There were no significant changes between week 4 and week 16, the end of the study, in any of the groups.

Total testosterone remained higher than baseline in the enclomiphene groups for at least 7 days after the end of treatment (P < .001), while remaining unchanged in the placebo group (P = .38) and dropping rapidly in the testosterone gel group to a level below baseline (P = .07).

Levels of LH and follicle-stimulating hormone (FSH) increased in the enclomiphene-citrate groups and decreased in the testosterone-gel group at 16 weeks.

Sperm counts declined significantly in the testosterone-gel group compared with both placebo (P < .001) and enclomiphene citrate (P < .001).

Defining "success" as the achievement of sperm concentrations of 10x106 or greater and total testosterone in the normal range, the two enclomiphene-dosing groups succeeded in 63.5% of patients, compared with 24.7% for testosterone gel and 5.8% with placebo (P < .001).

Enclomiphene Citrate Still on Track for European Submission

Of the 21% of men in the two studies who had adverse events considered to be possibly, probably, or definitely related to study drug, none were severe or serious, and there was no difference in treatment-related adverse events between the study groups.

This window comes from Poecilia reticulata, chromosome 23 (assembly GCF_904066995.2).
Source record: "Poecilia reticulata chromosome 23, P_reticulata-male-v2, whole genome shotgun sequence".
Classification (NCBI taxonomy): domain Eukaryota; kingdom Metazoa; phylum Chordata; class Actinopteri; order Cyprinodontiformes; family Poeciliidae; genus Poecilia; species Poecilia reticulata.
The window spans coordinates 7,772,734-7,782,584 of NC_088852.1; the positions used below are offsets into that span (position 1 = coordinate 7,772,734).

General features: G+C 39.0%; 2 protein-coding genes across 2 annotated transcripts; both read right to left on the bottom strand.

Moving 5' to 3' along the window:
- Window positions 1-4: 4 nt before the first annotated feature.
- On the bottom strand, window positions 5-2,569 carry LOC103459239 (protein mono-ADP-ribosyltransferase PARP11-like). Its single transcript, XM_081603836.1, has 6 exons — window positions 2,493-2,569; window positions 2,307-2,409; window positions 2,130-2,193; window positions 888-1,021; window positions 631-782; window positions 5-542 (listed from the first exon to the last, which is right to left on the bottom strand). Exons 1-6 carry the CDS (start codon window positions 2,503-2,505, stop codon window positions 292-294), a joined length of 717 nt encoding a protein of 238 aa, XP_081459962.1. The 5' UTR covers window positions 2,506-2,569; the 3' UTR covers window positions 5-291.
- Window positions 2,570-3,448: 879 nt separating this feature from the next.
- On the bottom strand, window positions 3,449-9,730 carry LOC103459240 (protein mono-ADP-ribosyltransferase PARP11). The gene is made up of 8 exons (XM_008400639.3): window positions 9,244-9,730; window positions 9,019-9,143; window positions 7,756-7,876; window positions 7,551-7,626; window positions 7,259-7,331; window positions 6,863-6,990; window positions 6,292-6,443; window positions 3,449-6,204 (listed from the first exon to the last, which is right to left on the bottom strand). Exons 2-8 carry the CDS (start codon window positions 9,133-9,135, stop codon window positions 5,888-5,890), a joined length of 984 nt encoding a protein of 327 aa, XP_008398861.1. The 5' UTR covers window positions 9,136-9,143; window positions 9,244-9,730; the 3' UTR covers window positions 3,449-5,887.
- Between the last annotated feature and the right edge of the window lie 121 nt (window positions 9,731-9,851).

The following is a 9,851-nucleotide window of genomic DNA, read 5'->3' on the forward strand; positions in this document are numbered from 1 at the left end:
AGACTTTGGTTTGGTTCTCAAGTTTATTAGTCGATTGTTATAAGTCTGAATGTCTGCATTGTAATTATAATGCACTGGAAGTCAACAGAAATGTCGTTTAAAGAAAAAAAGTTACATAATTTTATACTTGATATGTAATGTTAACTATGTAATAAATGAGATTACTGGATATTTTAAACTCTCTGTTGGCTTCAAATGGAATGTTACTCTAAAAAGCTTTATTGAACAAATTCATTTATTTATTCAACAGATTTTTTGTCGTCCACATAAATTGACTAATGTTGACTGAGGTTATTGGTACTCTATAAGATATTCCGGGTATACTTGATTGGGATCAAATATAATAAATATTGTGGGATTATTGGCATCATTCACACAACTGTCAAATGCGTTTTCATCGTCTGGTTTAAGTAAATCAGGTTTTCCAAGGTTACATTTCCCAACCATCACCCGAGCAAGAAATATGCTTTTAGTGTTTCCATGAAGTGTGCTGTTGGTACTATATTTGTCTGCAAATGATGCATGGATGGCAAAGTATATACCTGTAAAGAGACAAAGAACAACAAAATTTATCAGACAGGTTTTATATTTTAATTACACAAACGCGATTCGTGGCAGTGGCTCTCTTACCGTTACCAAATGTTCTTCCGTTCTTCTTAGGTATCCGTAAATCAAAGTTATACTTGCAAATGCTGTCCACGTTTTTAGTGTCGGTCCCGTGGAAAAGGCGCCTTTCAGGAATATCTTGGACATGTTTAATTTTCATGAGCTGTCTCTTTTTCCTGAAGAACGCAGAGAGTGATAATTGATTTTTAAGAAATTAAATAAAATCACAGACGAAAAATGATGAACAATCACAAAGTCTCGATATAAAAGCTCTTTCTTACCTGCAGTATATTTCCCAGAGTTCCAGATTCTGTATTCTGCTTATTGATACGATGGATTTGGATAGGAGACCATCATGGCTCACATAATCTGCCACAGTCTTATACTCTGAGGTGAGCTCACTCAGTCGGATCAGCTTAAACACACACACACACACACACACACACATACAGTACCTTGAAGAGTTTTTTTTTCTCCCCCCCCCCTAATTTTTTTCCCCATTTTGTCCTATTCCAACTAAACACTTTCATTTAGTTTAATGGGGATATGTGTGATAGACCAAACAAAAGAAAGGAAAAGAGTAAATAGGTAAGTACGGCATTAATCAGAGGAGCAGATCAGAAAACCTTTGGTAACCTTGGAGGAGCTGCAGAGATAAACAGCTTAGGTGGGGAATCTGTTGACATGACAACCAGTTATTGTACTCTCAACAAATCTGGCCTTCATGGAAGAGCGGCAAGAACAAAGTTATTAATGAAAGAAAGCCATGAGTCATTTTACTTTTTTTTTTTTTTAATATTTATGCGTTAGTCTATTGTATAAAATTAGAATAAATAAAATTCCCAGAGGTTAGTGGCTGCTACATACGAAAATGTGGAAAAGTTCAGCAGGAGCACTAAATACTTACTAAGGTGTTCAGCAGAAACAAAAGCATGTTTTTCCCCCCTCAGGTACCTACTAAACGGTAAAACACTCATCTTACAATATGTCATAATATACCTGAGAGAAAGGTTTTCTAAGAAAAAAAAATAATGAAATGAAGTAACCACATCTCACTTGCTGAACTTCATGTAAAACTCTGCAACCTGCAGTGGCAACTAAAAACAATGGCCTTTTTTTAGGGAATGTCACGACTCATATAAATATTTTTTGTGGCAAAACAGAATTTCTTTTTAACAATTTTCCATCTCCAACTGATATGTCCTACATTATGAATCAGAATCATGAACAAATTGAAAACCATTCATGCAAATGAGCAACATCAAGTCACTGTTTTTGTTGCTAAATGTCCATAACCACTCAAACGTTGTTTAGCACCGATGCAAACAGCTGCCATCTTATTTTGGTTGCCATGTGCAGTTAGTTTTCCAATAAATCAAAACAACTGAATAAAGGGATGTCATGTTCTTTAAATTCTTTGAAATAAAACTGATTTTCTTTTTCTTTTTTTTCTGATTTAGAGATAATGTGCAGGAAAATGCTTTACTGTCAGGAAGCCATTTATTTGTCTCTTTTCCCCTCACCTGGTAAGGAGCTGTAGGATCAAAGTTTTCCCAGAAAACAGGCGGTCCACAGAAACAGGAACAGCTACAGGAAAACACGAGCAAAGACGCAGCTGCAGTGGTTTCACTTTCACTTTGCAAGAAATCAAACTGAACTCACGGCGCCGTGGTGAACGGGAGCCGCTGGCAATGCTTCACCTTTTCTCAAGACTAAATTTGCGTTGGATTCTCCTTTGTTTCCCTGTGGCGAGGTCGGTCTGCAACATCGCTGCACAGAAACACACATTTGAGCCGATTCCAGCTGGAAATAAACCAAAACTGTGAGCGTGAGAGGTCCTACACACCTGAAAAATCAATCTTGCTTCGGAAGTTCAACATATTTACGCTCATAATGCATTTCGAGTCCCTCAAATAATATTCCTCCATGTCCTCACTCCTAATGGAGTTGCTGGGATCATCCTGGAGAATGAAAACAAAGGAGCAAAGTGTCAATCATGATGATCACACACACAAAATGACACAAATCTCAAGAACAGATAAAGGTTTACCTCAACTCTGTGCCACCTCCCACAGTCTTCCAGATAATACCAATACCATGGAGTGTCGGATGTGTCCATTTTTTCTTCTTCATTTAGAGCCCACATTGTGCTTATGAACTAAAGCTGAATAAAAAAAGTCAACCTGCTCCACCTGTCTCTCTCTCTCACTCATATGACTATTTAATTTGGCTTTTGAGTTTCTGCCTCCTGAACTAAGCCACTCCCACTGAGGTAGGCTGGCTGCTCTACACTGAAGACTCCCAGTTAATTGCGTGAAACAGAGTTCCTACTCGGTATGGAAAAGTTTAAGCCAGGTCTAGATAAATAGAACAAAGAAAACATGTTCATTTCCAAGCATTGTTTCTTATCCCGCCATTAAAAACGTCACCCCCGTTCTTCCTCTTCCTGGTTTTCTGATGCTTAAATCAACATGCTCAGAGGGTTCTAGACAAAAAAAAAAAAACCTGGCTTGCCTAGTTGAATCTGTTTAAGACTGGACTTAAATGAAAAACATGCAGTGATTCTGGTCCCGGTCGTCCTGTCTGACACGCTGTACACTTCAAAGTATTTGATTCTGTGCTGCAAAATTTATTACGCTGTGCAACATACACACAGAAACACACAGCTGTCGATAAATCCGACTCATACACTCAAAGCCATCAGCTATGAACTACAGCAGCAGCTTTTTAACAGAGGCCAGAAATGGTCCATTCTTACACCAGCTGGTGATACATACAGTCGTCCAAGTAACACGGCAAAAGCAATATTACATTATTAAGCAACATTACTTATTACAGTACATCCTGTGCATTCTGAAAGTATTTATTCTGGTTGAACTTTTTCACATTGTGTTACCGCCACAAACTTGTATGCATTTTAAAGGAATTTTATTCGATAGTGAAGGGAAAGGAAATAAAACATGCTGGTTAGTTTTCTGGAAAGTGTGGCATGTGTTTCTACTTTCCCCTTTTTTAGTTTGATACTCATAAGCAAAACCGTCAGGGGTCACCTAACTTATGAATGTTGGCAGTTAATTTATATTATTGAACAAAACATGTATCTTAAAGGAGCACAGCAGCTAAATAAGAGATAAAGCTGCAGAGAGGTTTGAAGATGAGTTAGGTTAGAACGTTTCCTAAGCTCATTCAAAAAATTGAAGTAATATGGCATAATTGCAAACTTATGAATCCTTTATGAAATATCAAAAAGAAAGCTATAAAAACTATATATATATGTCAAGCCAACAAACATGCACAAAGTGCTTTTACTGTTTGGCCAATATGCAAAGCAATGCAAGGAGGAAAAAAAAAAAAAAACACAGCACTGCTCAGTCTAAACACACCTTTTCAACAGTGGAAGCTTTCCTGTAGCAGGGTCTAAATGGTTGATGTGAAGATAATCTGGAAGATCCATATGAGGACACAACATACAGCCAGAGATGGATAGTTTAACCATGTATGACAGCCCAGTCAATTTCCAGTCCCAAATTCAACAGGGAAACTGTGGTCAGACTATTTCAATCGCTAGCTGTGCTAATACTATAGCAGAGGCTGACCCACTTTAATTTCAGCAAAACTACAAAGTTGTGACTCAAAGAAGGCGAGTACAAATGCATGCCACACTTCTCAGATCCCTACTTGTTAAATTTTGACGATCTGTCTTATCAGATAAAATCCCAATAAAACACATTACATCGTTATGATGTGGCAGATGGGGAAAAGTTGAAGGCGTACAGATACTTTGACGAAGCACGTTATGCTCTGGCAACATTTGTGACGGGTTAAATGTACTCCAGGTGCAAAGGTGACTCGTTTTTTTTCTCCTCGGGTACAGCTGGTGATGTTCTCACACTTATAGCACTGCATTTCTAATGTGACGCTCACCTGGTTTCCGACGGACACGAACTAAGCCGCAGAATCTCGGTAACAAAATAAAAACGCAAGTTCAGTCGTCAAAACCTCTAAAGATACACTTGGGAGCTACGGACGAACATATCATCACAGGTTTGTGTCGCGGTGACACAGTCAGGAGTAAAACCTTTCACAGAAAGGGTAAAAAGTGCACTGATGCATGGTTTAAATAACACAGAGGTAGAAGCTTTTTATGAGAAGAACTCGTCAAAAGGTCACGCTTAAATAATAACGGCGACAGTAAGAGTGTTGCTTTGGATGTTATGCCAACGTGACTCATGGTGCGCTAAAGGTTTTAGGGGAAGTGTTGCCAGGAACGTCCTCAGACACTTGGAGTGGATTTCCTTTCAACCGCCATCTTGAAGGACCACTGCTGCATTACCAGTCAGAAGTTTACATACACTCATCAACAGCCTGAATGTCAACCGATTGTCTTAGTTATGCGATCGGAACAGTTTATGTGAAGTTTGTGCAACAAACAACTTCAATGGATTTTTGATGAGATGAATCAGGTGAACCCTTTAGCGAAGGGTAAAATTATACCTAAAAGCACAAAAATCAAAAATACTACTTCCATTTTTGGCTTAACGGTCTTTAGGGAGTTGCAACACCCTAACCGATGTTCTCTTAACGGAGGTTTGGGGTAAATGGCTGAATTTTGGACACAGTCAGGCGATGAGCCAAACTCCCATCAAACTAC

The persistence of the effects of enclomiphene citrate after the last dose would be an advantage over a topical agent, the authors say, because "skipping a dose would not lead to a rapid bottoming-out that would be seen with the topical agent."

And they add that the elevations in LH, FSH, and total testosterone in the men taking enclomiphene citrate "underpin the positive effects we have seen on sperm counts and are in marked contrast to the suppressive effects of exogenous testosterone-delivery systems on sperm counts.

"This could be an important consideration in the treatment of hypogonadal men wishing to preserve fertility," they observe.

Despite the FDA setback, Repros is "still on track" for a European submission in March or April 2016, Mr Podolski said in the investor call.

In contrast to the FDA, the European Medicines Agency has said it can find scant evidence that the use of testosterone in men with hypogonadism increases the risk for cardiovascular problems.

Dr Kim is a consultant to Repros Therapeutics and an advisor for Apricus Biosciences. Disclosures for the coauthors are listed in the paper. Podolski is a Repros employee.

BJU Int. Published online October 23, 2015. Abstract